Saturday, 3 July 2010

Match up, check, move, check, move, check, repeat

This week at the Custom Costume Company, we have been working on a dance costume for Ron. As a whole it involves a bustle (big bum cage skirt), a swag (half skirt that goes over the bustle) and a waist-cincher corset, as well as various added tid-bits just for fun. Ron has a tiny 23" waist normally, so the corset is absolutely minuscule, and to make it more interesting, its no plain ordinary corset. No, this one gets peacock embroidery and an appliqué shaped waist belt pattern.
These are the freshly embroidered back panels, I had the job of marking out the patten placement so that they exactly (or near as can be) mirrored each other. This was mainly done with pins, a ruler, and trial and error.
This is the centre front panel before the belt was added.The embroidery on this one turned out to be too close together to allow room for the belt, so Denise added the extra black band of fabric.
This is the start of the belt, the centre front piece. I used the tracing wheel and carbon paper to trace the pattern onto silk, added seam allowances and cut out, stitched with a large stitch, along the lines, and snipped the curves.
I then ironed the shape, using the stitch lines as the folding position, and pinned then tacked it to the centre front piece. The ironing took a lot of gentle teasing and edging into place, I'm still not entirely 100% happy with it, but I couldn't get it any closer.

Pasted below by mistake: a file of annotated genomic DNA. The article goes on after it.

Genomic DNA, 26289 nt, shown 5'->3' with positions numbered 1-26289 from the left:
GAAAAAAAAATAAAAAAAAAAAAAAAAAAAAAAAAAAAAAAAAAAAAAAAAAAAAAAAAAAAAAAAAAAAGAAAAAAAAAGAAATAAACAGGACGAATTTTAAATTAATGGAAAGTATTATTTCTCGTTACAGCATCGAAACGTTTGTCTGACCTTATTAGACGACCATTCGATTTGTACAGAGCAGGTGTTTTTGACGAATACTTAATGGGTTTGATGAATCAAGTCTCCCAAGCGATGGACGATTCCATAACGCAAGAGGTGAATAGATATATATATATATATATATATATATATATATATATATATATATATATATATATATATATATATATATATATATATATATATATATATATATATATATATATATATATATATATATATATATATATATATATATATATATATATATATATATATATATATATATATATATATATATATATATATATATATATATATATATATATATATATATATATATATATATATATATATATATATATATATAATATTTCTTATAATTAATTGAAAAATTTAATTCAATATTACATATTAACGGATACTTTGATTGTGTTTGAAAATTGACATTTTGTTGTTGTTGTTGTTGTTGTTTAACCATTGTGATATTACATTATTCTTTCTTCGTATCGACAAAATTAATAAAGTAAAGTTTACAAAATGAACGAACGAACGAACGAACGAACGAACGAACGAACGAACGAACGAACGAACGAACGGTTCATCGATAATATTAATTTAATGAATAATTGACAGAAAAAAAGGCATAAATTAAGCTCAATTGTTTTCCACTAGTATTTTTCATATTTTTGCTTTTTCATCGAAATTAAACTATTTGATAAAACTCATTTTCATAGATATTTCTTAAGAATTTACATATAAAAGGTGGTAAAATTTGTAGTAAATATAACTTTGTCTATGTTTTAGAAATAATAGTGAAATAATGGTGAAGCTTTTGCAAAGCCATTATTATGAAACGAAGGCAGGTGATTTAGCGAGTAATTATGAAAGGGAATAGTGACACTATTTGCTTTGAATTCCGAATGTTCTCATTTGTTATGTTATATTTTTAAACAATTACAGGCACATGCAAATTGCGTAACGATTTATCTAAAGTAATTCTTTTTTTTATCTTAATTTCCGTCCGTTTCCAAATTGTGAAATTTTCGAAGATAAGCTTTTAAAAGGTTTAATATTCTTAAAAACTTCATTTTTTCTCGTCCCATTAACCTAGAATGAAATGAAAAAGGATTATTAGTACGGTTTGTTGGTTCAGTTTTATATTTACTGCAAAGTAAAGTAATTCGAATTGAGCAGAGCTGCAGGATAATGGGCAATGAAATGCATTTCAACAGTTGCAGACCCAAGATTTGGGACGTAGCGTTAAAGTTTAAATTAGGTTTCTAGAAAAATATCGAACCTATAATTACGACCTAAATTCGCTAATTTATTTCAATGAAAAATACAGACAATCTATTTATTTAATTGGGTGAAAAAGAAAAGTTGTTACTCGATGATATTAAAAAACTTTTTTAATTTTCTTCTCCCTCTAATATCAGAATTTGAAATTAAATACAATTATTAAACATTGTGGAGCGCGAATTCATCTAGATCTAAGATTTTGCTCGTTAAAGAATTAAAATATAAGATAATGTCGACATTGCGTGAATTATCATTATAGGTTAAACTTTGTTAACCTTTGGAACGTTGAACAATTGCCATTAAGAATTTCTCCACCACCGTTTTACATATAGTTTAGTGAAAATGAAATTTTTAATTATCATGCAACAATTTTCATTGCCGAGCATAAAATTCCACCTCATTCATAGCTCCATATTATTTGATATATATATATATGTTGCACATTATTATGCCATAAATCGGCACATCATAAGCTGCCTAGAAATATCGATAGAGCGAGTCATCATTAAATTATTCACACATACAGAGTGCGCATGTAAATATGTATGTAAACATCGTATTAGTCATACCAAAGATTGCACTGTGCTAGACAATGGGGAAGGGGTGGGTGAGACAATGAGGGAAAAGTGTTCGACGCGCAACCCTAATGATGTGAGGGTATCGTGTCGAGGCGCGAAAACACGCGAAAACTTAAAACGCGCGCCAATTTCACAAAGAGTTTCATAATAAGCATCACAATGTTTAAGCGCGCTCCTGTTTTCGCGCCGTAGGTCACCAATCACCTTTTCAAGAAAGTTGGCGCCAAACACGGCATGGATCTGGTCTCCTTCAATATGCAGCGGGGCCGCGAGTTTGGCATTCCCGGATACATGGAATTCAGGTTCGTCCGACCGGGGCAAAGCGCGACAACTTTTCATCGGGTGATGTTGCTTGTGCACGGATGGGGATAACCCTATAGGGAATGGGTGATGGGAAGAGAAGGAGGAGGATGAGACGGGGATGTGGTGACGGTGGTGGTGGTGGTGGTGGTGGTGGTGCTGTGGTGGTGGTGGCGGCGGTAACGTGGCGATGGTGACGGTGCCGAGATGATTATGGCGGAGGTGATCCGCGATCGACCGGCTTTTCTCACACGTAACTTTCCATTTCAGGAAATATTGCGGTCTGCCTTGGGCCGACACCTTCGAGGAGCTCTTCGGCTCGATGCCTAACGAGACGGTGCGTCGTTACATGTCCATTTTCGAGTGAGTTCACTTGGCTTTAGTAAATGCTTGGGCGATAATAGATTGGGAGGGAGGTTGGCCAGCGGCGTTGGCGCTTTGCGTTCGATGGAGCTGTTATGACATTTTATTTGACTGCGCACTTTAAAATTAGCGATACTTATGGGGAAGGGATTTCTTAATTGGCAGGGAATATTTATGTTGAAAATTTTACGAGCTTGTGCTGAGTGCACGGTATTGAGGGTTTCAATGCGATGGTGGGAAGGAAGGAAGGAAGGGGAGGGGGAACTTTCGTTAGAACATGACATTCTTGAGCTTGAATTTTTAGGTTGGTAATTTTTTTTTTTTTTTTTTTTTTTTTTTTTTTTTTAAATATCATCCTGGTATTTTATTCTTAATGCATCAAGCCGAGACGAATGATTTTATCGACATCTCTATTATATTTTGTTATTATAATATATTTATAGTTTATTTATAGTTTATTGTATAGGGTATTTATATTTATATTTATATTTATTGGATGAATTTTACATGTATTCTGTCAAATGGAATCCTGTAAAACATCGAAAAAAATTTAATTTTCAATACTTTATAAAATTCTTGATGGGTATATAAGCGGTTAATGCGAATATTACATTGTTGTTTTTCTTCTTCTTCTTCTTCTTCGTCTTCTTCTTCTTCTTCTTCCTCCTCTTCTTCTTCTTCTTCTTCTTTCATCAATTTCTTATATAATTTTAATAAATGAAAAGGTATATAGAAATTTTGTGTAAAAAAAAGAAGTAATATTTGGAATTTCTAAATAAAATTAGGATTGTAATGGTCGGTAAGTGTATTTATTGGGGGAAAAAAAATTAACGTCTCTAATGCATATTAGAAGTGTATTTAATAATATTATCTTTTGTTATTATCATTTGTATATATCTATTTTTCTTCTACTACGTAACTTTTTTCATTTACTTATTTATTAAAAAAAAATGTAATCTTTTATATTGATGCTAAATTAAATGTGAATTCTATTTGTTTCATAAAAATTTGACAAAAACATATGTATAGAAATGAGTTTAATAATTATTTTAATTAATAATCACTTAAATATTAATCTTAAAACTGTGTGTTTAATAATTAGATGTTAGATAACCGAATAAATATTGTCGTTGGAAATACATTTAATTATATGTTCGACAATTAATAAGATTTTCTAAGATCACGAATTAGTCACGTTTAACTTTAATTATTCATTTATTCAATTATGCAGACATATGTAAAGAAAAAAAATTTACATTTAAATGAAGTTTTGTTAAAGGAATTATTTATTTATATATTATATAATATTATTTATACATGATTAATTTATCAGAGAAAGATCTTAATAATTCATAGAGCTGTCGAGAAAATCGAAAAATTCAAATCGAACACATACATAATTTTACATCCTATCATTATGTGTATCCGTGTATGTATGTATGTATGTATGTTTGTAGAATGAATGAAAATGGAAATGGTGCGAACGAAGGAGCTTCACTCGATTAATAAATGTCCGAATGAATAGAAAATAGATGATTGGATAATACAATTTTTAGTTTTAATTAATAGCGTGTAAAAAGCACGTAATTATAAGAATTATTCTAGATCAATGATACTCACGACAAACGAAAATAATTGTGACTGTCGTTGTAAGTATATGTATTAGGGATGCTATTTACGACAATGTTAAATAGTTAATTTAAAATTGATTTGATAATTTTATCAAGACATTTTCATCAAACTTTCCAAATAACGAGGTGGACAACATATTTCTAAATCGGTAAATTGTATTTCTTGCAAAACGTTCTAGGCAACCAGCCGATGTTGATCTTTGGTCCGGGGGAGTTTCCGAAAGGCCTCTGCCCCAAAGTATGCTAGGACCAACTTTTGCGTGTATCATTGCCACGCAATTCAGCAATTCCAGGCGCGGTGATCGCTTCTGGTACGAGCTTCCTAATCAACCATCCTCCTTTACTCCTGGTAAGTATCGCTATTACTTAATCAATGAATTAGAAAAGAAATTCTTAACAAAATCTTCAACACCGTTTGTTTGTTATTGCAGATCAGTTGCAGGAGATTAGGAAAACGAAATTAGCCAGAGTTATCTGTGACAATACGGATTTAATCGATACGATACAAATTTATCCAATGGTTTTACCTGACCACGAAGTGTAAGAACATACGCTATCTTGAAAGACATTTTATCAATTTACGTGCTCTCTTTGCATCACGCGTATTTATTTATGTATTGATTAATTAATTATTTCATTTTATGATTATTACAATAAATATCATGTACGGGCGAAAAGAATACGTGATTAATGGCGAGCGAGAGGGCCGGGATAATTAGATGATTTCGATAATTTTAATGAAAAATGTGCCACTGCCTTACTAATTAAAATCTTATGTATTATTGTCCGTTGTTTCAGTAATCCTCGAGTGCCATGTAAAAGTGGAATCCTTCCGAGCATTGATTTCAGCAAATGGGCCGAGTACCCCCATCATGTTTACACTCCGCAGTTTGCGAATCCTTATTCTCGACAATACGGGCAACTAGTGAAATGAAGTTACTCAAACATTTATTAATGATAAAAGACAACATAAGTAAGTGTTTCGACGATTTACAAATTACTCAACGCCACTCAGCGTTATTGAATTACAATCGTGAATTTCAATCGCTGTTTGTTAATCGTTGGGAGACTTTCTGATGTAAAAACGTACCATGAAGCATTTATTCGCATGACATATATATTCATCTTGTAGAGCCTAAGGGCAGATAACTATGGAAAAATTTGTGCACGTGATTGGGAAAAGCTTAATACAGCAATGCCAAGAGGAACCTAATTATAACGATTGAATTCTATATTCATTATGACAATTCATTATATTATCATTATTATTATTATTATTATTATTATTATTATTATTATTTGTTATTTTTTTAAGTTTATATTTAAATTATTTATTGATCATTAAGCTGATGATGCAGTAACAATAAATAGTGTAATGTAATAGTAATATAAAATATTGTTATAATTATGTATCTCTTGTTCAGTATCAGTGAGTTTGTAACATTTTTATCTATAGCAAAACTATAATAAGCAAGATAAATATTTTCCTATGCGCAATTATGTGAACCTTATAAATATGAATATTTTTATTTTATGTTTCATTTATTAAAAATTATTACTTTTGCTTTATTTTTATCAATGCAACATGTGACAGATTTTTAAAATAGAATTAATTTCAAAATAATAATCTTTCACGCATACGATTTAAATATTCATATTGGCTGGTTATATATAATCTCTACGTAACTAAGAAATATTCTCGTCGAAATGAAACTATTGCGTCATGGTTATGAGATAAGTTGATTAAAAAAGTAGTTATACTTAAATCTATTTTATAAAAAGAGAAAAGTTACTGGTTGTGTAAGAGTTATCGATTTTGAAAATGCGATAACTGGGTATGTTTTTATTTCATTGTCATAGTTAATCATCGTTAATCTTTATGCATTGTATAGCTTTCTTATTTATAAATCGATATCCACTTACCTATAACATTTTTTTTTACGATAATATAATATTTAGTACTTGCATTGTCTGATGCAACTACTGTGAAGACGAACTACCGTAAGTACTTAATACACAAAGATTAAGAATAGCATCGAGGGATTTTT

Next I stitched around the edge with the sewing machine and removed the original edge stitches and tacking stitches. The machine stitch seamed to slightly even out the imperfections in the ironing.

I then repeated this process for every piece of the pattern. By far the most difficult part was matching up the edges so that the belt would flow round smoothly when it was all joined together. I found the most effective way to do this was mark on the seam allowances on the undersides, match two edges at once up with pins and carefully have a look to see if the belt panels matched. 60% of the time they didn't, so I had to unpick and re-work until they did.
They looked pretty good, but they haven't been sewn together yet, only then will I know how good a matching up I really managed.

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